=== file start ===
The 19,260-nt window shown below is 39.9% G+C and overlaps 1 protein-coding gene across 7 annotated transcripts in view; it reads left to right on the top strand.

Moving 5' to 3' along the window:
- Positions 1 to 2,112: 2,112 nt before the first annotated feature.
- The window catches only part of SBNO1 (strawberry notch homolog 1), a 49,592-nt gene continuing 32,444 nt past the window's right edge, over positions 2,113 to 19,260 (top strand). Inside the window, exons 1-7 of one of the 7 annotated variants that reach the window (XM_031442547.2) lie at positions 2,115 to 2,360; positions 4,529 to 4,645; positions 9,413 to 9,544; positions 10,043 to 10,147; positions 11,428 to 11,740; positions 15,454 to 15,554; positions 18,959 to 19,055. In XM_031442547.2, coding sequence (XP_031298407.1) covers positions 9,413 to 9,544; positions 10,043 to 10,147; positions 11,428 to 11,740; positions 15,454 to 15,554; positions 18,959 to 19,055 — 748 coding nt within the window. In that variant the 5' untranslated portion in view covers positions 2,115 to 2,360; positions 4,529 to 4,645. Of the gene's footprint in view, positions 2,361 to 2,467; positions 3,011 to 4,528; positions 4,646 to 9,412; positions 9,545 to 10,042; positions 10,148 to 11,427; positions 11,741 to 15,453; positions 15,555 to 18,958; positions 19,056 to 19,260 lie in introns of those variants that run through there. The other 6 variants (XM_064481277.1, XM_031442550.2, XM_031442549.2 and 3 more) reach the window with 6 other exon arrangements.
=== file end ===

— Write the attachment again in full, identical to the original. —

The 19,260-nt window shown below is 39.9% G+C and overlaps 1 protein-coding gene across 7 annotated transcripts in view; it reads left to right on the top strand.

Moving 5' to 3' along the window:
- Positions 1 to 2,112: 2,112 nt before the first annotated feature.
- The window catches only part of SBNO1 (strawberry notch homolog 1), a 49,592-nt gene continuing 32,444 nt past the window's right edge, over positions 2,113 to 19,260 (top strand). Inside the window, exons 1-7 of one of the 7 annotated variants that reach the window (XM_031442547.2) lie at positions 2,115 to 2,360; positions 4,529 to 4,645; positions 9,413 to 9,544; positions 10,043 to 10,147; positions 11,428 to 11,740; positions 15,454 to 15,554; positions 18,959 to 19,055. In XM_031442547.2, coding sequence (XP_031298407.1) covers positions 9,413 to 9,544; positions 10,043 to 10,147; positions 11,428 to 11,740; positions 15,454 to 15,554; positions 18,959 to 19,055 — 748 coding nt within the window. In that variant the 5' untranslated portion in view covers positions 2,115 to 2,360; positions 4,529 to 4,645. Of the gene's footprint in view, positions 2,361 to 2,467; positions 3,011 to 4,528; positions 4,646 to 9,412; positions 9,545 to 10,042; positions 10,148 to 11,427; positions 11,741 to 15,453; positions 15,555 to 18,958; positions 19,056 to 19,260 lie in introns of those variants that run through there. The other 6 variants (XM_064481277.1, XM_031442550.2, XM_031442549.2 and 3 more) reach the window with 6 other exon arrangements.